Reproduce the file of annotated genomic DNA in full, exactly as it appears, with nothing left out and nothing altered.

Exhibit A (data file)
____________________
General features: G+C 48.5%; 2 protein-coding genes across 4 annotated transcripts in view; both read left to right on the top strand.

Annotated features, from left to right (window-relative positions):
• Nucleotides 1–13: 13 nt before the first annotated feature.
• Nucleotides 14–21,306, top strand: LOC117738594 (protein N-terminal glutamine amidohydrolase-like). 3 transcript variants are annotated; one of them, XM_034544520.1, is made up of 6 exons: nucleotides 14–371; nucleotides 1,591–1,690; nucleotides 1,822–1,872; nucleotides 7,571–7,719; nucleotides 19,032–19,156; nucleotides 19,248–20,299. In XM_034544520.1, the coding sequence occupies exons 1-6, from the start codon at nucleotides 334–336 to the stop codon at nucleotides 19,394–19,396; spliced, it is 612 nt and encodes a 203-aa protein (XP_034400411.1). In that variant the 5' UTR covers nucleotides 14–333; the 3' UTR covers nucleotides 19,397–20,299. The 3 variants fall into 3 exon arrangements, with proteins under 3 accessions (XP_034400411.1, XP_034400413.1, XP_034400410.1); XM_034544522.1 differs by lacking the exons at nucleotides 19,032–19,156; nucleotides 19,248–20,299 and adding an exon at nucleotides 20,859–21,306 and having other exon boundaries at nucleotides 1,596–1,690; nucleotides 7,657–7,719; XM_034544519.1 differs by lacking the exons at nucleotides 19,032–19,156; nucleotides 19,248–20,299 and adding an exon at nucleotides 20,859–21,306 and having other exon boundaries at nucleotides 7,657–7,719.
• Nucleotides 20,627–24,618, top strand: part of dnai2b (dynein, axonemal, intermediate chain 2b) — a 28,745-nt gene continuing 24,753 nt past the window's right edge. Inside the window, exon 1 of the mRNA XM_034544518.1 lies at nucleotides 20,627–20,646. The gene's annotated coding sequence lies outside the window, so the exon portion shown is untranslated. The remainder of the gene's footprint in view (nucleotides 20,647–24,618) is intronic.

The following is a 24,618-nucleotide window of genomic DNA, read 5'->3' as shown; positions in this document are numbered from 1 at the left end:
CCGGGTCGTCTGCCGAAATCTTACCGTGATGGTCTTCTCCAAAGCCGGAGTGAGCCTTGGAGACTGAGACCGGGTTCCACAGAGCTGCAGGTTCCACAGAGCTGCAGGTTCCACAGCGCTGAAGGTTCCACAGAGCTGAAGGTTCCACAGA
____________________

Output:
General features: G+C 48.5%; 2 protein-coding genes across 4 annotated transcripts in view; both read left to right on the top strand.

Annotated features, from left to right (window-relative positions):
• Nucleotides 1–13: 13 nt before the first annotated feature.
• Nucleotides 14–21,306, top strand: LOC117738594 (protein N-terminal glutamine amidohydrolase-like). 3 transcript variants are annotated; one of them, XM_034544520.1, is made up of 6 exons: nucleotides 14–371; nucleotides 1,591–1,690; nucleotides 1,822–1,872; nucleotides 7,571–7,719; nucleotides 19,032–19,156; nucleotides 19,248–20,299. In XM_034544520.1, the coding sequence occupies exons 1-6, from the start codon at nucleotides 334–336 to the stop codon at nucleotides 19,394–19,396; spliced, it is 612 nt and encodes a 203-aa protein (XP_034400411.1). In that variant the 5' UTR covers nucleotides 14–333; the 3' UTR covers nucleotides 19,397–20,299. The 3 variants fall into 3 exon arrangements, with proteins under 3 accessions (XP_034400411.1, XP_034400413.1, XP_034400410.1); XM_034544522.1 differs by lacking the exons at nucleotides 19,032–19,156; nucleotides 19,248–20,299 and adding an exon at nucleotides 20,859–21,306 and having other exon boundaries at nucleotides 1,596–1,690; nucleotides 7,657–7,719; XM_034544519.1 differs by lacking the exons at nucleotides 19,032–19,156; nucleotides 19,248–20,299 and adding an exon at nucleotides 20,859–21,306 and having other exon boundaries at nucleotides 7,657–7,719.
• Nucleotides 20,627–24,618, top strand: part of dnai2b (dynein, axonemal, intermediate chain 2b) — a 28,745-nt gene continuing 24,753 nt past the window's right edge. Inside the window, exon 1 of the mRNA XM_034544518.1 lies at nucleotides 20,627–20,646. The gene's annotated coding sequence lies outside the window, so the exon portion shown is untranslated. The remainder of the gene's footprint in view (nucleotides 20,647–24,618) is intronic.

The following is a 24,618-nucleotide window of genomic DNA, read 5'->3' as shown; positions in this document are numbered from 1 at the left end:
CCGGGTCGTCTGCCGAAATCTTACCGTGATGGTCTTCTCCAAAGCCGGAGTGAGCCTTGGAGACTGAGACCGGGTTCCACAGAGCTGCAGGTTCCACAGAGCTGCAGGTTCCACAGCGCTGAAGGTTCCACAGAGCTGAAGGTTCCACAGA